Hint: I learned a little trick from another 1877 cook when baking liquidy pie fillings: Mix 3 tablespoons of flour with 2 tablespoons of sugar. Sprinkle this over the crust. You may only use 1/3 to ½ of this mixture. It keeps the bottom crust from getting soggy.

Using a slotted spoon, add stewed tomatoes to bottom crust. Then arrange the top crust over the tomatoes and add holes with a knife.

Bake at 375 degrees for 40 to 45 minutes.

I tasted the pie warm from the oven (not hot) and also cold. I liked them both.

The small amount of sugar in the pie didn’t make it too sweet. There was just a hint of nutmeg. If you’d like more, add 1 teaspoon of nutmeg instead of ½ teaspoon to the stewed tomatoes before baking.

Tomatoes are one of my favorite foods but I don’t like them roasted. I was surprised how much I liked this pie.

I’d love to hear if you try it.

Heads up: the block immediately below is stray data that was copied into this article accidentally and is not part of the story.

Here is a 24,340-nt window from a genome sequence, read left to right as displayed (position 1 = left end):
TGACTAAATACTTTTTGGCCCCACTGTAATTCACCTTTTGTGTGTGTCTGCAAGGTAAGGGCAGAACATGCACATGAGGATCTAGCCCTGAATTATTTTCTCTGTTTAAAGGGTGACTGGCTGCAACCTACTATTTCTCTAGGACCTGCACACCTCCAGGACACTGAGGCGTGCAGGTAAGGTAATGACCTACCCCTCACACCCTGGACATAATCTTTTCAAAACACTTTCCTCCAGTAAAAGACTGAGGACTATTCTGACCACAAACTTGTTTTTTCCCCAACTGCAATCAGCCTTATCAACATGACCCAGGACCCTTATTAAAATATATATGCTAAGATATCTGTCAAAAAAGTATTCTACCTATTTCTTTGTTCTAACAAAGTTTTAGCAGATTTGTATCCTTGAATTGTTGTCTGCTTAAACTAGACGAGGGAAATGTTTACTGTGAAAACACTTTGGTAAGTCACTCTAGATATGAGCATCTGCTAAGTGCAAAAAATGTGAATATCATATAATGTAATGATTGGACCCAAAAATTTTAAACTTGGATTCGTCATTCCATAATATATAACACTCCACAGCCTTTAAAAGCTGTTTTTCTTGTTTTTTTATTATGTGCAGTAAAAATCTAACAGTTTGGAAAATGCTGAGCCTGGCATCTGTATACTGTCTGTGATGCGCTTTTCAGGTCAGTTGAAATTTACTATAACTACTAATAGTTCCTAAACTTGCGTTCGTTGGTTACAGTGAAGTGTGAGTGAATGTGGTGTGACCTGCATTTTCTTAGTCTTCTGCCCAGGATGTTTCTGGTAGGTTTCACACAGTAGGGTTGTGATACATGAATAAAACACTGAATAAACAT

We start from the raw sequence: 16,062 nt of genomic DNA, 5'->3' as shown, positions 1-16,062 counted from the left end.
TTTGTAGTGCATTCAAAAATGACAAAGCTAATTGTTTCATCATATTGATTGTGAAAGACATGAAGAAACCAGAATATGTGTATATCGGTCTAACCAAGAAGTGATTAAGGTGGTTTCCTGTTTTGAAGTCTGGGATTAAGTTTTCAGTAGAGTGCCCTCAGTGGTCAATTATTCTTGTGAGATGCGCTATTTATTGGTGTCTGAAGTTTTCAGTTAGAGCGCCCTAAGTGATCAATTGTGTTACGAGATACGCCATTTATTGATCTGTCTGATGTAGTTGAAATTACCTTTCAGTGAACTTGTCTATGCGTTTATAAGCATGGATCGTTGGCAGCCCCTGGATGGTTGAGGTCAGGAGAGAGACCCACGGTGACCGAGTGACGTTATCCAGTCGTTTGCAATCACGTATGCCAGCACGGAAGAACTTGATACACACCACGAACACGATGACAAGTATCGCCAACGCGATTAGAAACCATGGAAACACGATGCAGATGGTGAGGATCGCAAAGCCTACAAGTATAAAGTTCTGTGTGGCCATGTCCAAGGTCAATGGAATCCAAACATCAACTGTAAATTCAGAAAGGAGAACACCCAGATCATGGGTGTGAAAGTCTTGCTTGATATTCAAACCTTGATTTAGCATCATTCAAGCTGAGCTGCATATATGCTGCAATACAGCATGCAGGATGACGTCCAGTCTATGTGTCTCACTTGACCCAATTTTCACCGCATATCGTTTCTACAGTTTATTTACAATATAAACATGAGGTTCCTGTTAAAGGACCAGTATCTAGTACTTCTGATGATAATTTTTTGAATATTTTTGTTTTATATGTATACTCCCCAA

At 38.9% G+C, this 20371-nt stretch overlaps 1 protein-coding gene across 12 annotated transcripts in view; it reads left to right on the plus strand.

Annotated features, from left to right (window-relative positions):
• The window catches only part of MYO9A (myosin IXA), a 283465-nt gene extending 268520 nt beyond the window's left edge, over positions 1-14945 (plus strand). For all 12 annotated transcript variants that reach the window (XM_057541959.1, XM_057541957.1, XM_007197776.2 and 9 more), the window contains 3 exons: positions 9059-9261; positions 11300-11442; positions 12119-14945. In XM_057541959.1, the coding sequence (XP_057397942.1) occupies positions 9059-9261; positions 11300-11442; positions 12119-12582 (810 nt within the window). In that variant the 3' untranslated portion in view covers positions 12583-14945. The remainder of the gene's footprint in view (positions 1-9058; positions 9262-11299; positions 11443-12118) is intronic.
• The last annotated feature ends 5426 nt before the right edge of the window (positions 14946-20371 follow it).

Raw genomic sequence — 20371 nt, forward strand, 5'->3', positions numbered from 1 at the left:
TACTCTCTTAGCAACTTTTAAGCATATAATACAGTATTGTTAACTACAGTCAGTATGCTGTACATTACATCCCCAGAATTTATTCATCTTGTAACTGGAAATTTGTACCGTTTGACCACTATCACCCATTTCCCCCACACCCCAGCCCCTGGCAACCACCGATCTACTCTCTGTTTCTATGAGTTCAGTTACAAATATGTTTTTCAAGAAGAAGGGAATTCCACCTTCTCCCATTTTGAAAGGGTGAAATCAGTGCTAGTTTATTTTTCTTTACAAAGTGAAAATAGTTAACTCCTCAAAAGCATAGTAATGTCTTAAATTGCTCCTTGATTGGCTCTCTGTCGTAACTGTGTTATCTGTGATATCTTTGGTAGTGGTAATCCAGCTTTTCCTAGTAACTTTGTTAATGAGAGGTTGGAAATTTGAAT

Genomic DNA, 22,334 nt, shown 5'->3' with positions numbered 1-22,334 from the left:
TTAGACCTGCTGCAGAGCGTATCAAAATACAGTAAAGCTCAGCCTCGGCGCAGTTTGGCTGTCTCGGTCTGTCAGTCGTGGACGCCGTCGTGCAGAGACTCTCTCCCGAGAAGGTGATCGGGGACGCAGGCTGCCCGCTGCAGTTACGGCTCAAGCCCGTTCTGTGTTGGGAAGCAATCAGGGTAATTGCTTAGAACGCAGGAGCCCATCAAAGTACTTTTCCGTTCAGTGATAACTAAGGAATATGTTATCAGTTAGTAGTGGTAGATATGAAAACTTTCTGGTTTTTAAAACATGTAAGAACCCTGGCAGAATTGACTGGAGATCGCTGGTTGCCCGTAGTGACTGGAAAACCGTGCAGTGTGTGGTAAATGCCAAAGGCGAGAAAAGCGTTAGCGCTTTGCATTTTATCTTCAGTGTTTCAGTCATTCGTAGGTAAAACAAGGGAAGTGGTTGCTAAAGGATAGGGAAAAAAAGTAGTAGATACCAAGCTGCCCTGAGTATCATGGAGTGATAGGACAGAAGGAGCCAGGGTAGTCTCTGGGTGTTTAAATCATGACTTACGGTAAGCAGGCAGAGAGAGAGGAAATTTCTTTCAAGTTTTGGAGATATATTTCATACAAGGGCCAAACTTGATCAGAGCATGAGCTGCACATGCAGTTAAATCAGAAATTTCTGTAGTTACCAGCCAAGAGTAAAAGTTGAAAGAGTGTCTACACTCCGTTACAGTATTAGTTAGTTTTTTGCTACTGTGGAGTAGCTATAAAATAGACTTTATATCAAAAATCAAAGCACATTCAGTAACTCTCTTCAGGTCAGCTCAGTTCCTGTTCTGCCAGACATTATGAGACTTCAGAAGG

-Sandra Merville Hart


Compiled from Original Recipes. Buckeye Cookery and Practical Housekeeping, Applewood Books, 1877.




Mom’s Pie Crust Recipe

I have to confess when baking pies I usually save time by purchasing pie crust, but sometimes I make it from scratch. My mind goes back to childhood days and my mom’s pies. She made her own pie crust. She taught me how to make it.

This is her recipe for an 8 or 9-inch double pie crust.


1 ½ cups sifted flour

½ teaspoon salt

½ cup shortening

4 to 5 tablespoons water

Sift together the flour and salt. Cut in the shortening (she always used Crisco … so do I) with a pastry blender or a fork until the pieces are the size of small peas.

Stir in 4 tablespoons of water. Add another tablespoon of water if ingredients are too dry. (I always need the extra tablespoon of water.)